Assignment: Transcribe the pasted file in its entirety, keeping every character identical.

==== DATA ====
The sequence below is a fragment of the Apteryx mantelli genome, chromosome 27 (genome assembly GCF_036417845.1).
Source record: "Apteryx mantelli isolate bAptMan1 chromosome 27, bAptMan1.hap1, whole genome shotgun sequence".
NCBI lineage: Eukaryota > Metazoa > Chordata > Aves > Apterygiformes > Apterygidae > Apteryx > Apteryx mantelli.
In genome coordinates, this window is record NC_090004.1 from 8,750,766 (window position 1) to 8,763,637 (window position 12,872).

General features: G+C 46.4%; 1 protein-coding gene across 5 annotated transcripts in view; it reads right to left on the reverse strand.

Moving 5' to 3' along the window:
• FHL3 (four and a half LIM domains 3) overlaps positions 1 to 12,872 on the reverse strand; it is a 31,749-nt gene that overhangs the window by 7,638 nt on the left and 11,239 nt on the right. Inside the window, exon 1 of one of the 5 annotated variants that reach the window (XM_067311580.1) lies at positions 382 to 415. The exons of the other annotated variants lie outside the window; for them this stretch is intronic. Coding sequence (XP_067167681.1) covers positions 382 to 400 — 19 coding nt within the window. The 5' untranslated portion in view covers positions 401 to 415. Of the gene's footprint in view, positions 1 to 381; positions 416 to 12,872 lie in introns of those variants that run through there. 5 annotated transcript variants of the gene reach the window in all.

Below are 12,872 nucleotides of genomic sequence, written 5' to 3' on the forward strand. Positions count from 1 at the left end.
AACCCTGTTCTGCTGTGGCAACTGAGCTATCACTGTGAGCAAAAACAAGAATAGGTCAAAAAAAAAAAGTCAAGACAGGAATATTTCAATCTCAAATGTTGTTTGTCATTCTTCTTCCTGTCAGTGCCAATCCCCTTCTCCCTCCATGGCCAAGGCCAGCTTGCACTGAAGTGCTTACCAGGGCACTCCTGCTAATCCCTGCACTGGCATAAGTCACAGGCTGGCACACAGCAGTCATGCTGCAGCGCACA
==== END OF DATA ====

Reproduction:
The sequence below is a fragment of the Apteryx mantelli genome, chromosome 27 (genome assembly GCF_036417845.1).
Source record: "Apteryx mantelli isolate bAptMan1 chromosome 27, bAptMan1.hap1, whole genome shotgun sequence".
NCBI lineage: Eukaryota > Metazoa > Chordata > Aves > Apterygiformes > Apterygidae > Apteryx > Apteryx mantelli.
In genome coordinates, this window is record NC_090004.1 from 8,750,766 (window position 1) to 8,763,637 (window position 12,872).

General features: G+C 46.4%; 1 protein-coding gene across 5 annotated transcripts in view; it reads right to left on the reverse strand.

Moving 5' to 3' along the window:
• FHL3 (four and a half LIM domains 3) overlaps positions 1 to 12,872 on the reverse strand; it is a 31,749-nt gene that overhangs the window by 7,638 nt on the left and 11,239 nt on the right. Inside the window, exon 1 of one of the 5 annotated variants that reach the window (XM_067311580.1) lies at positions 382 to 415. The exons of the other annotated variants lie outside the window; for them this stretch is intronic. Coding sequence (XP_067167681.1) covers positions 382 to 400 — 19 coding nt within the window. The 5' untranslated portion in view covers positions 401 to 415. Of the gene's footprint in view, positions 1 to 381; positions 416 to 12,872 lie in introns of those variants that run through there. 5 annotated transcript variants of the gene reach the window in all.

Below are 12,872 nucleotides of genomic sequence, written 5' to 3' on the forward strand. Positions count from 1 at the left end.
AACCCTGTTCTGCTGTGGCAACTGAGCTATCACTGTGAGCAAAAACAAGAATAGGTCAAAAAAAAAAAGTCAAGACAGGAATATTTCAATCTCAAATGTTGTTTGTCATTCTTCTTCCTGTCAGTGCCAATCCCCTTCTCCCTCCATGGCCAAGGCCAGCTTGCACTGAAGTGCTTACCAGGGCACTCCTGCTAATCCCTGCACTGGCATAAGTCACAGGCTGGCACACAGCAGTCATGCTGCAGCGCACA